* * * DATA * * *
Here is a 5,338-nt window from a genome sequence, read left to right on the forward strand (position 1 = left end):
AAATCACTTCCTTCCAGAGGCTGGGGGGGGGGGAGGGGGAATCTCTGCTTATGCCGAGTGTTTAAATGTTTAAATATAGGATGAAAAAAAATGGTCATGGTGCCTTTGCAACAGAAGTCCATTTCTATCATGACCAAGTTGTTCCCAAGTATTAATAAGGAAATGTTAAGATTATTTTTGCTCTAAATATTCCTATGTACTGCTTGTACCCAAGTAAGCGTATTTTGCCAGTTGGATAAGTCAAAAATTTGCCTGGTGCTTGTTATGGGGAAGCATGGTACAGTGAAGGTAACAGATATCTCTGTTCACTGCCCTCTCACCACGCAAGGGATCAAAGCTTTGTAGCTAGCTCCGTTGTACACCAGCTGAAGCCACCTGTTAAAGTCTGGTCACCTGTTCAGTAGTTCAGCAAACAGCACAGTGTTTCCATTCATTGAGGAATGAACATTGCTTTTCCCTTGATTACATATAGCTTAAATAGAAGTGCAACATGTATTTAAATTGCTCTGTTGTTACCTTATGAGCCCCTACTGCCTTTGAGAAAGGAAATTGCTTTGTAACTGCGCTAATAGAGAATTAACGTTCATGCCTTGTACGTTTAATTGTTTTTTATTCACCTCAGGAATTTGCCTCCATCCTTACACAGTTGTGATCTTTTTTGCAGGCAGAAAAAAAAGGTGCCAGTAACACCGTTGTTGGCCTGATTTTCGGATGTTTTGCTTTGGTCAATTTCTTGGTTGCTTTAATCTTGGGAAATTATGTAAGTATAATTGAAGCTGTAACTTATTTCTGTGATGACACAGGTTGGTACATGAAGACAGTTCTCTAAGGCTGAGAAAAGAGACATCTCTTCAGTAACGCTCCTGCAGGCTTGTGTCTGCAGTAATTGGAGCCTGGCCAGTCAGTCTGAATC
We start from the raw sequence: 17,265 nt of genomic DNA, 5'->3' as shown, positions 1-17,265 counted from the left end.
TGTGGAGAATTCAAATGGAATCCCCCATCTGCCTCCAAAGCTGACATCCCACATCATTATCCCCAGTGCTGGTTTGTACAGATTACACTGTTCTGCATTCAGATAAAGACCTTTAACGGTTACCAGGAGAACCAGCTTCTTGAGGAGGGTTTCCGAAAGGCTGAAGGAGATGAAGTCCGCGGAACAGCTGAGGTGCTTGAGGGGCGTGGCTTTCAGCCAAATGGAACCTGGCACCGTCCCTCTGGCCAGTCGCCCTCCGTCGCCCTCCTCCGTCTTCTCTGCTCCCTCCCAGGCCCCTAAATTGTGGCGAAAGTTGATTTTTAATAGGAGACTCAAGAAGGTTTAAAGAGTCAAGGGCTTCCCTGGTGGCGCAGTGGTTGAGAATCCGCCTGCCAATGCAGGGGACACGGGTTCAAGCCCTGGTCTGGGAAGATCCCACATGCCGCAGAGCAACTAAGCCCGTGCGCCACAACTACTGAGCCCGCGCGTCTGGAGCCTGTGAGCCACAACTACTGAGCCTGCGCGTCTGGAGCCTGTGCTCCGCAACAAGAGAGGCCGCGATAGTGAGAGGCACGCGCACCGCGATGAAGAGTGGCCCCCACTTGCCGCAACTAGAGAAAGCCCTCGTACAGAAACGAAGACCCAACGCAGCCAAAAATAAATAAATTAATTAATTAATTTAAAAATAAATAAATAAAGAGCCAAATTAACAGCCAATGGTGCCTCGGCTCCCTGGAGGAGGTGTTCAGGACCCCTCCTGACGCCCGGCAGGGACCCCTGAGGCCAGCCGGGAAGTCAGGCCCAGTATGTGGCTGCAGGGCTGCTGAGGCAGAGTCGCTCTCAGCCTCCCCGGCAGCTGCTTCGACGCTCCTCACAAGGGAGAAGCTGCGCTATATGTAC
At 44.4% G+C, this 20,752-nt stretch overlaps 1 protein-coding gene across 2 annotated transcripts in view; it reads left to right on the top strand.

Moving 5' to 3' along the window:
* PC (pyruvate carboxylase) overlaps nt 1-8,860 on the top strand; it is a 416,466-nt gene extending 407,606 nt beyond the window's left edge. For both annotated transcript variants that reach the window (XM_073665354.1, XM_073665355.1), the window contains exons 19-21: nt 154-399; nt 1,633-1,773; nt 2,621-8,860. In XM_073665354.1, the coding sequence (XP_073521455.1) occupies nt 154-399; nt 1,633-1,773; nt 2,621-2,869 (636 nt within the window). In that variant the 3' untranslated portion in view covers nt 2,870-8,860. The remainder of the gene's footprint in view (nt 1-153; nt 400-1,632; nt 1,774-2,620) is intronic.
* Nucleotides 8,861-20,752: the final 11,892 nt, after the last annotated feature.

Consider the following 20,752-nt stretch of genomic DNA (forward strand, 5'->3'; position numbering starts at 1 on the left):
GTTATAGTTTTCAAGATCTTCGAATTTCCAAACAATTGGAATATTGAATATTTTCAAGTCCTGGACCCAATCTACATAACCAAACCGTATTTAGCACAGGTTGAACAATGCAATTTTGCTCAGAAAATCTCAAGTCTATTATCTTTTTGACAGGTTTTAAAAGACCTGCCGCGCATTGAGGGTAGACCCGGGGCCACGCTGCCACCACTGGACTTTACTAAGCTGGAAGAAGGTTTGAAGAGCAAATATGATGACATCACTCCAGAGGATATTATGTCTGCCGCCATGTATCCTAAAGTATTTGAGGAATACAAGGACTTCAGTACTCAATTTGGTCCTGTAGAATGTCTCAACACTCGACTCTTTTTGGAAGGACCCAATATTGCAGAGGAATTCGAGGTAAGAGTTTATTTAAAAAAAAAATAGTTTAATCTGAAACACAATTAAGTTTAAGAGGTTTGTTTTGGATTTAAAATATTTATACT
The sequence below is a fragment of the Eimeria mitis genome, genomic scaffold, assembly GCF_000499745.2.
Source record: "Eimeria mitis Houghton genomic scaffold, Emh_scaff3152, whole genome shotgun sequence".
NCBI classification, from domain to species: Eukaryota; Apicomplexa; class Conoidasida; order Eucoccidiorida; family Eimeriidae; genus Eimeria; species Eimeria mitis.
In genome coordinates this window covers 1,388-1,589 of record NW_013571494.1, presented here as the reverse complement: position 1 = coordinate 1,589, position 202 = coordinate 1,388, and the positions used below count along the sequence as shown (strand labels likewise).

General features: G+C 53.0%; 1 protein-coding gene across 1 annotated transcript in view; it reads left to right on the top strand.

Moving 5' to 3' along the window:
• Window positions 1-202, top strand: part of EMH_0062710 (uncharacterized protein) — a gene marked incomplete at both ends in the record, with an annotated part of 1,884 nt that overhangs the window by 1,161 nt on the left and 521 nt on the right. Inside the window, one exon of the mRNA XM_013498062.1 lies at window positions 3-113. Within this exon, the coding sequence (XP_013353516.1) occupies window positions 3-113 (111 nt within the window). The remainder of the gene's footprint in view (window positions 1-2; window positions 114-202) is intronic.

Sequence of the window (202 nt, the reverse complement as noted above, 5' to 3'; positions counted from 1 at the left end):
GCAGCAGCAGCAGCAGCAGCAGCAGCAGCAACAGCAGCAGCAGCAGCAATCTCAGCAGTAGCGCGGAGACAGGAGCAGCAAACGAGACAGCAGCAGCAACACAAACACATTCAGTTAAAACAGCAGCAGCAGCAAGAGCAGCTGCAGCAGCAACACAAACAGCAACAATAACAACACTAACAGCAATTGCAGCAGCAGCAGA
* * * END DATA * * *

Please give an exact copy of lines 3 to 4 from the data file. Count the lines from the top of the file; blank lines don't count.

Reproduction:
We start from the raw sequence: 17,265 nt of genomic DNA, 5'->3' as shown, positions 1-17,265 counted from the left end.
TGTGGAGAATTCAAATGGAATCCCCCATCTGCCTCCAAAGCTGACATCCCACATCATTATCCCCAGTGCTGGTTTGTACAGATTACACTGTTCTGCATTCAGATAAAGACCTTTAACGGTTACCAGGAGAACCAGCTTCTTGAGGAGGGTTTCCGAAAGGCTGAAGGAGATGAAGTCCGCGGAACAGCTGAGGTGCTTGAGGGGCGTGGCTTTCAGCCAAATGGAACCTGGCACCGTCCCTCTGGCCAGTCGCCCTCCGTCGCCCTCCTCCGTCTTCTCTGCTCCCTCCCAGGCCCCTAAATTGTGGCGAAAGTTGATTTTTAATAGGAGACTCAAGAAGGTTTAAAGAGTCAAGGGCTTCCCTGGTGGCGCAGTGGTTGAGAATCCGCCTGCCAATGCAGGGGACACGGGTTCAAGCCCTGGTCTGGGAAGATCCCACATGCCGCAGAGCAACTAAGCCCGTGCGCCACAACTACTGAGCCCGCGCGTCTGGAGCCTGTGAGCCACAACTACTGAGCCTGCGCGTCTGGAGCCTGTGCTCCGCAACAAGAGAGGCCGCGATAGTGAGAGGCACGCGCACCGCGATGAAGAGTGGCCCCCACTTGCCGCAACTAGAGAAAGCCCTCGTACAGAAACGAAGACCCAACGCAGCCAAAAATAAATAAATTAATTAATTAATTTAAAAATAAATAAATAAAGAGCCAAATTAACAGCCAATGGTGCCTCGGCTCCCTGGAGGAGGTGTTCAGGACCCCTCCTGACGCCCGGCAGGGACCCCTGAGGCCAGCCGGGAAGTCAGGCCCAGTATGTGGCTGCAGGGCTGCTGAGGCAGAGTCGCTCTCAGCCTCCCCGGCAGCTGCTTCGACGCTCCTCACAAGGGAGAAGCTGCGCTATATGTAC